How Do I Know When To Replace My Bicycle Chain?

When it comes to bicycle maintenance guides, one thing that comes to mind is chain wear. Ironically, it is also less understood and ignoring to replace your bicycle chain despite the wear can lead to expensive repairs.

Cyclists often have the misconception that the more you ride, the more the chain wears out. However, that is not entirely true. Riding distance is not the only indicator of chain wear. The only way to keep track of chair wear is through measurement.


The rate at which your chain wears off depends on…

  1. The distance that you cover.
  2. The terrain which you ride on. If you do a lot of climbing, it puts a lot of stress on the drivetrain and chain, therefore it wears off quicker
  3. Your riding style. Do you ride off-saddle frequently? 
  4. Your drivetrain maintenance practices. A dirty chain wears out faster than a clean one. Click here on how to maintain your bike chain. 


What is Chain Wear?

Generally, chain wear is referred to as “chain stretch.” Why? Because the chain’s pitch extends in length as it wears down over time. And it is due to the brushings wearing with the chain pins over time. It is often recommended that you should replace bicycle chains when it reaches 1 per cent growth from the original 0.5-inch pitch.

Most people ignore the chain wears, which isn’t a good indication. Chain wear leads to decreased efficiency and poor shifting. Furthermore, a worn out chain is weak and can snap under operation which is never good. However, not taking steps to replace your bicycle chain despite the damage can cost you big bucks.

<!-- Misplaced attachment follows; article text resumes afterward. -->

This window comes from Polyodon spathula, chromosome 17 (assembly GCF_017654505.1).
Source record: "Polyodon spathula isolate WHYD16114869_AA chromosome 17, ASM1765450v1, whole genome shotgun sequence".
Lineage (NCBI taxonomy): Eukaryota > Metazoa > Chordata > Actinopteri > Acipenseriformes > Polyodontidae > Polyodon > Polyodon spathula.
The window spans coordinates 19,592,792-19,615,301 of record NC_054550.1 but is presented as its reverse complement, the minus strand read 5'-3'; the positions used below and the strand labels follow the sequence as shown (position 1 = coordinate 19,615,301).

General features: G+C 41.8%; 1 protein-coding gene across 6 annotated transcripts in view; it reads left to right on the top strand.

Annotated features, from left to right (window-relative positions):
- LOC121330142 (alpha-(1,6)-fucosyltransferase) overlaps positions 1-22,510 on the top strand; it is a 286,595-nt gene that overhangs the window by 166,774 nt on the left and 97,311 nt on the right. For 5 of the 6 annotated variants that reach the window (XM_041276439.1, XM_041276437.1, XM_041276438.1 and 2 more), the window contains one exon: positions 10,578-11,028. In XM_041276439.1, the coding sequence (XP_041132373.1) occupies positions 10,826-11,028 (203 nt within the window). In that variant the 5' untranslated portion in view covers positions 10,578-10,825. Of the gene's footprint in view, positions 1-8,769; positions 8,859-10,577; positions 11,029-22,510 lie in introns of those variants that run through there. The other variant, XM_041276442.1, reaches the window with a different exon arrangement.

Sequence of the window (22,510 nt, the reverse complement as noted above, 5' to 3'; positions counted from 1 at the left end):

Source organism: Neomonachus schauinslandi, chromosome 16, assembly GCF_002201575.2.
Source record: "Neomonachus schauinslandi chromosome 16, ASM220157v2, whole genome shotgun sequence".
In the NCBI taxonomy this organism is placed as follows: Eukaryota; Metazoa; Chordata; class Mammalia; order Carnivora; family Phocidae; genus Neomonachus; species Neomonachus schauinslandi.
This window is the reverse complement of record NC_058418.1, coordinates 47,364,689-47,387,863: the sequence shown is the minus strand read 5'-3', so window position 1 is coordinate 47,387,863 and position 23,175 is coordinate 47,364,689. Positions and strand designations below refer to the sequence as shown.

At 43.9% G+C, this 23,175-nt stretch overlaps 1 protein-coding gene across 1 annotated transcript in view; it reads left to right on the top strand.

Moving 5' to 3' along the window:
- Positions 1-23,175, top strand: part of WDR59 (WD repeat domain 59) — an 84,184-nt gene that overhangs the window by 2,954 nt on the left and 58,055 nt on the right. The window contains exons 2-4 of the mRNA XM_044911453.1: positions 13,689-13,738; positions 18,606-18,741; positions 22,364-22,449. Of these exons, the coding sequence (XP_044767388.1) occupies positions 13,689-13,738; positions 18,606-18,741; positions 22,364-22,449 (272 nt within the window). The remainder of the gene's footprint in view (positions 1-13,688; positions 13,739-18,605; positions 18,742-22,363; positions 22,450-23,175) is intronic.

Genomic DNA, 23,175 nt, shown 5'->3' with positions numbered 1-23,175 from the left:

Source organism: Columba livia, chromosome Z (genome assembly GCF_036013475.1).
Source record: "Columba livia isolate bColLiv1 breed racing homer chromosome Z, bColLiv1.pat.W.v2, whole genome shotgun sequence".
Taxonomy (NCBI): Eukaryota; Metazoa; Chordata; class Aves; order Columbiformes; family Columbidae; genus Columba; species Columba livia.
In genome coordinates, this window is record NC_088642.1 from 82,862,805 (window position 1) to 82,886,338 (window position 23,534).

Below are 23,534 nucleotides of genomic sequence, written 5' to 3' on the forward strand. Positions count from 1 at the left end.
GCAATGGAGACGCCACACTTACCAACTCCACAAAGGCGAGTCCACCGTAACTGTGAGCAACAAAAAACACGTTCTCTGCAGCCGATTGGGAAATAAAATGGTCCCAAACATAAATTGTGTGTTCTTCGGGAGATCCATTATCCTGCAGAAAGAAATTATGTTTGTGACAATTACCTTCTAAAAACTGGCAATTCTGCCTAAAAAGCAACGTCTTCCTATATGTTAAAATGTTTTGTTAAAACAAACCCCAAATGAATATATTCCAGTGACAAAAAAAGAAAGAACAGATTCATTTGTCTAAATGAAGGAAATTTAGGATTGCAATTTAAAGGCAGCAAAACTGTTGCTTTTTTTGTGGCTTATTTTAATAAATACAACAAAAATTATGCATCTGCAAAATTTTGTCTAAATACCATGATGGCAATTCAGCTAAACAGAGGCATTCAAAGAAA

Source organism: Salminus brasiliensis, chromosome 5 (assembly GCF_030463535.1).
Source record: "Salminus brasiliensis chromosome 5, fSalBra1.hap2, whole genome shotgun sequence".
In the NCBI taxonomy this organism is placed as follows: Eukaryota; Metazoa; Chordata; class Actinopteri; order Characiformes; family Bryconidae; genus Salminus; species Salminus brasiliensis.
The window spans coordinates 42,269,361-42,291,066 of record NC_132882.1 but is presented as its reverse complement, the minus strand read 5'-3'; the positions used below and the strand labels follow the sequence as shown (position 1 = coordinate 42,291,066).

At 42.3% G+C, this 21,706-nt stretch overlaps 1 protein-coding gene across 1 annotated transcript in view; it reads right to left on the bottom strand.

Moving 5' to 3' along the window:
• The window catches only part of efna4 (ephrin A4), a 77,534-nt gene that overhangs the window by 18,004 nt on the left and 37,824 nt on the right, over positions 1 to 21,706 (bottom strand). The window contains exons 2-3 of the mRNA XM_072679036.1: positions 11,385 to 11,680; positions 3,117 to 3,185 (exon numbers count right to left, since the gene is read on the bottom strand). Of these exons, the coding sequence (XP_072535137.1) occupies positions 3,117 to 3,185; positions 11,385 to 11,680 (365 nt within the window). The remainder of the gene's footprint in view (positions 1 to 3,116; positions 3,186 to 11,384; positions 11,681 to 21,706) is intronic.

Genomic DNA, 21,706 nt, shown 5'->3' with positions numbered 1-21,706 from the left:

The chain is very efficient at making the gears match the pitch of the chain. So if you replace a chain before it’s worn out, the gears on the cassette and chainring last much longer.



Why do I need to replace my chain? It still looks fine…

Yes, an old chain still keeps you going. However, you have to think of the long-term implications; you will be wearing out your drivetrain quicker. 

As the chain ages, the links on each internal bushing will lengthen over time. The lengthened chain puts added pressure on your cassette cogs and chainring teeth, causing them to wear off faster. 

If you insist on using a worn out chain, your shifting quality will be diminished and the lifespan of your drivetrain components will be shortened too. Which is cheaper? Buying a new chain or a whole set of drivetrain components?


How can I measure chain wear?

You can measure chain wear on your bike with the help of a chain checking tool or measuring tape or ruler.


Chain checker tool Source: bikeradar


If you’re using a ruler, a new chain should be around 12 inches across 12 links. Remember to hold the ruler or measuring tape from the chain’s middle pin to the next middle pin. If there is a 1 per cent elongation between the links, you may require replacing your bicycle chain.


Using a ruler to check for chain wear Source: bike radar


Keeping check of your chain can save you on expensive repairs in the long run.

Latest posts by SportsIn Cycling (see all)
(Visited 534 times, 2 visits today)